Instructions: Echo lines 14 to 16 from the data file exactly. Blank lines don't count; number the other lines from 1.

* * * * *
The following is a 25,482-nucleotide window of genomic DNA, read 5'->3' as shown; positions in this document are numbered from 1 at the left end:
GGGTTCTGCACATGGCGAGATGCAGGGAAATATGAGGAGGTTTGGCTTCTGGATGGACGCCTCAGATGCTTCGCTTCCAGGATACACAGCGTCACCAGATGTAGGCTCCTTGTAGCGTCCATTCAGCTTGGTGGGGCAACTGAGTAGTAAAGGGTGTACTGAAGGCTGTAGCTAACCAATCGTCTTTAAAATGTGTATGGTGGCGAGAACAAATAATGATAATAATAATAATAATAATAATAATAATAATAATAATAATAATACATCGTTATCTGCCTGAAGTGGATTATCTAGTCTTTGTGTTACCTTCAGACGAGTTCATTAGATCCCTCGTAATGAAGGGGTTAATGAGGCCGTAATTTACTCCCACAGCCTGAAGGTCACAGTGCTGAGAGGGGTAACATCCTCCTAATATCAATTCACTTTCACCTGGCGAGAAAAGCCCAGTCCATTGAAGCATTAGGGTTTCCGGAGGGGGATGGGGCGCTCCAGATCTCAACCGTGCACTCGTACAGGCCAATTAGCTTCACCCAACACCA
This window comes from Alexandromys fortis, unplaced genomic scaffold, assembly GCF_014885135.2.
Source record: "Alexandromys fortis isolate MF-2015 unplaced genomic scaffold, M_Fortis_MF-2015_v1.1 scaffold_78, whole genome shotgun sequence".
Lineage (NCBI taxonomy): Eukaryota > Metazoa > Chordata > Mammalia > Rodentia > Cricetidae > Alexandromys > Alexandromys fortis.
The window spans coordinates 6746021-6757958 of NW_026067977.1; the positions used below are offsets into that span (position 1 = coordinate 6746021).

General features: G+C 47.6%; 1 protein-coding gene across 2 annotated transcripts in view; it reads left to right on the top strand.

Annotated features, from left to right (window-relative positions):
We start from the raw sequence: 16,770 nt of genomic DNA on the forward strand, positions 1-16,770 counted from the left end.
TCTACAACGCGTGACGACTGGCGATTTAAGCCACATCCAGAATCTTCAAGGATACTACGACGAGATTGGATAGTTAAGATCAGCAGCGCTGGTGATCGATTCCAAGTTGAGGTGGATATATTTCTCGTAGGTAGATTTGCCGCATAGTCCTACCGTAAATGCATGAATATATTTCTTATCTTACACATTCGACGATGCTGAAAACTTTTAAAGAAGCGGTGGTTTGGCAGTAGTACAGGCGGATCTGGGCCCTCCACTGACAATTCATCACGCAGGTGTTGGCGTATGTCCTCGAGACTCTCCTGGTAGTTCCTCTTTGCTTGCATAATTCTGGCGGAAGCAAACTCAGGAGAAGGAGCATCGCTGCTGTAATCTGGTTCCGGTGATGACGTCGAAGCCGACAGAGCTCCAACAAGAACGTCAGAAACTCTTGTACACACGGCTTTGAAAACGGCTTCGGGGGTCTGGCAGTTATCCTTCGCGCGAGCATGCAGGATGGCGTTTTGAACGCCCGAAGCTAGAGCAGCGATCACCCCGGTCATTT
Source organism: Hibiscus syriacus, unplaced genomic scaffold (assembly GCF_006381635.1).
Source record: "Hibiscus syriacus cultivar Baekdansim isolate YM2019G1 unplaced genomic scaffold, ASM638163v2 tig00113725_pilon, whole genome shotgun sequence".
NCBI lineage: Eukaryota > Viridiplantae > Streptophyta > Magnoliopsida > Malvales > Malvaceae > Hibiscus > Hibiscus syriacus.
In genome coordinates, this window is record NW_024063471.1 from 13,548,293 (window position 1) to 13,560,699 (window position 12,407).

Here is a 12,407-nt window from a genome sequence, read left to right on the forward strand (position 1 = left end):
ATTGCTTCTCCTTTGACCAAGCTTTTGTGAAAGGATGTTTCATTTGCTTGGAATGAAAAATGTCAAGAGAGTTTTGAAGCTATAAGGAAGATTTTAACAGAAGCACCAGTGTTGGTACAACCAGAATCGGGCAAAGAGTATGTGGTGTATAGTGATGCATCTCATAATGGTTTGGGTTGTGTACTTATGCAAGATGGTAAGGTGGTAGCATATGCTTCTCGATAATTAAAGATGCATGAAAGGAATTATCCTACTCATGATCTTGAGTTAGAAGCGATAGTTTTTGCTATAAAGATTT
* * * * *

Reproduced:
In genome coordinates, this window is record NW_024063471.1 from 13,548,293 (window position 1) to 13,560,699 (window position 12,407).

Here is a 12,407-nt window from a genome sequence, read left to right on the forward strand (position 1 = left end):
ATTGCTTCTCCTTTGACCAAGCTTTTGTGAAAGGATGTTTCATTTGCTTGGAATGAAAAATGTCAAGAGAGTTTTGAAGCTATAAGGAAGATTTTAACAGAAGCACCAGTGTTGGTACAACCAGAATCGGGCAAAGAGTATGTGGTGTATAGTGATGCATCTCATAATGGTTTGGGTTGTGTACTTATGCAAGATGGTAAGGTGGTAGCATATGCTTCTCGATAATTAAAGATGCATGAAAGGAATTATCCTACTCATGATCTTGAGTTAGAAGCGATAGTTTTTGCTATAAAGATTT